Case Study

Post-procedural Bacillus cereus septic arthritis in a patient with systemic lupus erythematosus

Barend Mitton, Roxanne Rule, Nontombi Mbelle, Wesley van Hougenhouck-Tulleken, Mohamed Said
African Journal of Laboratory Medicine | Vol 9, No 1 | a1119 | DOI: https://doi.org/10.4102/ajlm.v9i1.1119 | © 2020 Barend Mitton, Roxanne Rule, Nontombi Mbelle, Wesley van Hougenhouck-Tulleken, Mohamed Said | This work is licensed under CC Attribution 4.0
Submitted: 06 November 2019 | Published: 20 August 2020

About the author(s)

Barend Mitton, Department of Medical Microbiology, University of Pretoria, Pretoria, South Africa; and, Tshwane Academic Division, Department of Medical Microbiology, National Health Laboratory Service, Pretoria, South Africa
Roxanne Rule, Department of Medical Microbiology, University of Pretoria, Pretoria, South Africa; and, Tshwane Academic Division, Department of Medical Microbiology, National Health Laboratory Service, Pretoria, South Africa
Nontombi Mbelle, Department of Medical Microbiology, University of Pretoria, Pretoria, South Africa; and, Tshwane Academic Division, Department of Medical Microbiology, National Health Laboratory Service, Pretoria, South Africa
Wesley van Hougenhouck-Tulleken, Division of Nephrology, Department of Internal Medicine, University of Pretoria, Pretoria, South Africa; and, Department of Internal Medicine, Steve Biko Academic Hospital, Pretoria, South Africa
Mohamed Said, Department of Medical Microbiology, University of Pretoria, Pretoria, South Africa; and, Tshwane Academic Division, Department of Medical Microbiology, National Health Laboratory Service, Pretoria, South Africa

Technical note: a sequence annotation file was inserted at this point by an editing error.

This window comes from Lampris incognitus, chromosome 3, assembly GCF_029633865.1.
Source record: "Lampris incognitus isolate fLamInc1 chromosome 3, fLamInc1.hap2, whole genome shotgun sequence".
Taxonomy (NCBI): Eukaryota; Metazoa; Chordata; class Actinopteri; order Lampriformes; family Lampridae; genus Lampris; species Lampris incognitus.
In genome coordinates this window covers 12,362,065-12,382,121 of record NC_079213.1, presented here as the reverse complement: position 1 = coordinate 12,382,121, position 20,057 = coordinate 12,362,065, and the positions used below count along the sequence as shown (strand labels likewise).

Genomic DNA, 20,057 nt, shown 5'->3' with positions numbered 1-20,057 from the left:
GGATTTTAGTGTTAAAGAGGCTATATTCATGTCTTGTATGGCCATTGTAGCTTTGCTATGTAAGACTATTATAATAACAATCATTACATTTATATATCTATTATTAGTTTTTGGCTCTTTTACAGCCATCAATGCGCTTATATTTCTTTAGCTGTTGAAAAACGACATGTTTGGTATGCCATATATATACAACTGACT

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Abstract

Introduction: Bacillus species are often considered as contaminants when cultured from clinical samples. Bacillus cereus may be a pathogen in certain circumstances and is known to cause musculoskeletal infections. This report aims to educate clinicians and clinical microbiology laboratories on B. cereus musculoskeletal infections and to heighten awareness that Bacillus species should not always be dismissed as contaminants.

Case presentation: We report the case of a patient who presented to a tertiary hospital in Pretoria, South Africa, in November 2018 with B. cereus septic arthritis and underlying systemic lupus erythematosus (SLE). The isolate would otherwise have been dismissed as a contaminant had it not been for the crucial interaction between the laboratory and the treating clinicians. To our knowledge, this is the first case report of septic arthritis caused by B. cereus in an SLE patient where the organism was cultured from the joint specimen. Identification of the organism was performed using matrix-assisted laser desorption/ionisation mass spectrometry.

Management and outcome: Definitive treatment was with intravenous vancomycin, continued for four weeks, in addition to arthroscopy and management of the underlying SLE. The patient had a good clinical outcome and regained full mobility.

Conclusion: Musculoskeletal infections, specifically septic arthritis caused by B. cereus, are exceedingly rare infections. Immune suppression, trauma, prosthetic implants and invasive procedures are important risk factors for B. cereus musculoskeletal infections. Close collaboration with a multi-disciplinary team approach will effect the best outcome for complicated patients with B. cereus infections.


Keywords

Bacillus cereus; septic arthritis; systemic lupus erythematosus; Matrix-assisted laser desorption/ionisation mass spectrometry; MALDI-TOF MS; musculoskeletal infection; arthroscopy

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